Whether you’re new to the game or looking to brush up on the rules, this guide will teach you the ins and outs of flag football. 

More kids are playing flag football than ever before. And we can see why—it’s engaging, inclusive, and ridiculously fun. 

The best part is: anyone can learn how to play flag football. You don’t need a certain build, skill set or prior experience. Both girls and boys from 5 to 17 years old can sign up for NFL FLAG



Teams play 5 on 5 and each game consists of two halves, usually 15 to 25 minutes long. The clock only stops for halftime, timeouts (each team has 3), or injury, making games quick and competitive.

The most important rule in flag football is that there’s no contact allowed, including tackling, diving, blocking, screening or fumbles. Instead of physically tackling an opponent to the ground, players wear flags that hang along their sides by a belt. Defenders “tackle” the ball-carrier by removing one or both of their flags. The play is also dead when the ball hits the ground, the ball-carrier steps out of bounds, or the ball-carrier’s body—outside of their hands or feet—touches the ground.


A flag football field is shorter than a standard tackle field at 30 yards wide and 70 yards long, with two 10-yard end zones and a midfield line-to-gain. To prevent power football in tight spaces, no run zones are located 5 yards before the end zone and on each side of the midfield line-to-gain.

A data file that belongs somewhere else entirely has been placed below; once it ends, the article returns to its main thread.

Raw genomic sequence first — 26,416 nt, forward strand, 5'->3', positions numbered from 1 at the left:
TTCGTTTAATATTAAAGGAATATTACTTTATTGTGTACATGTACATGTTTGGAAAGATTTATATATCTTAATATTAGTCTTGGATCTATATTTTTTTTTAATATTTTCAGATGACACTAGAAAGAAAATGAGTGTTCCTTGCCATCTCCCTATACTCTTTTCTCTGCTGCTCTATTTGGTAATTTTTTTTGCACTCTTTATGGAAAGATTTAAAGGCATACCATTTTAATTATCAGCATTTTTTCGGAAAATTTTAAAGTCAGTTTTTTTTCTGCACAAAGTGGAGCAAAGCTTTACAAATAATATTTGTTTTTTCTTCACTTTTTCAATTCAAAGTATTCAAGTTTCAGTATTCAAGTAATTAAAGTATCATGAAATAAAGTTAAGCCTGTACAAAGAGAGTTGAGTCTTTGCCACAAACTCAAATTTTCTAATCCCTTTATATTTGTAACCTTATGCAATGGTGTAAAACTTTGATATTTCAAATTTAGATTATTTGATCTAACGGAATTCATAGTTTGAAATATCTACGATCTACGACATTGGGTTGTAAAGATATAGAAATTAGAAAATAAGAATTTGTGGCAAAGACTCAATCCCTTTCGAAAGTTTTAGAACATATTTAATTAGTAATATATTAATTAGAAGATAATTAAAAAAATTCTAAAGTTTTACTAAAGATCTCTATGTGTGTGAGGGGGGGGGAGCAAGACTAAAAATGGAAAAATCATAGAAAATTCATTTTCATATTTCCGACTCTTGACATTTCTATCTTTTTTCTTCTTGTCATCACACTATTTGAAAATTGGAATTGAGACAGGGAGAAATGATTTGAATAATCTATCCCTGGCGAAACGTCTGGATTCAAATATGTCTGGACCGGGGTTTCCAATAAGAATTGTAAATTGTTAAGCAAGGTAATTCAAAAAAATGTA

Every game starts with a coin toss (there are no kickoffs). The starting team begins on its own 5-yard line and has four downs—essentially four plays—to cross midfield for a first down. 

If the offense fails to advance after three attempts, they can “punt,” meaning they turn over the ball to the opposing team, which then starts from its own 5-yard line. Or they can go for a first down, but if they fail, the opposing team takes over possession from the spot of the ball. 

Once midfield is crossed, the offense has three downs to score a touchdown. A touchdown is 6 points and a safety is 2 points (1-point conversion from the 5-yard line; 2-point conversion from the 10-yard line). 


Only direct handoffs are permitted—there are no laterals or pitches. Once the ball has been handed off, all defensive players are eligible to rush. And the person who takes the handoff is allowed to throw the ball from behind the line of scrimmage. So while you’ll see a designated quarterback on the field, several plays actually rely on other teammates to pass the ball. 

Also, under flag football rules, the quarterback can’t run with the ball unless it has been handed to him/her in the backfield. And all players who rush the passer must be a minimum of seven yards from the line of scrimmage when the ball is snapped.  

Lastly, if an offensive player’s flag is pulled when they’re running with the ball, their feet determine where the ball is spotted, not the flag.


Everyone can receive a pass, including the quarterback, after the ball has been handed off behind the line of scrimmage. When making a catch, players must have one foot in bounds, just like tackle. 


Flag football rules state that all passes must go forward and be received beyond the line of scrimmage. Quarterbacks have a seven-second pass clock to get rid of the ball. If they don’t, the play is dead. Center sneak play—where the quarterback hands off to the center as the first handoff of the play—is no longer allowed.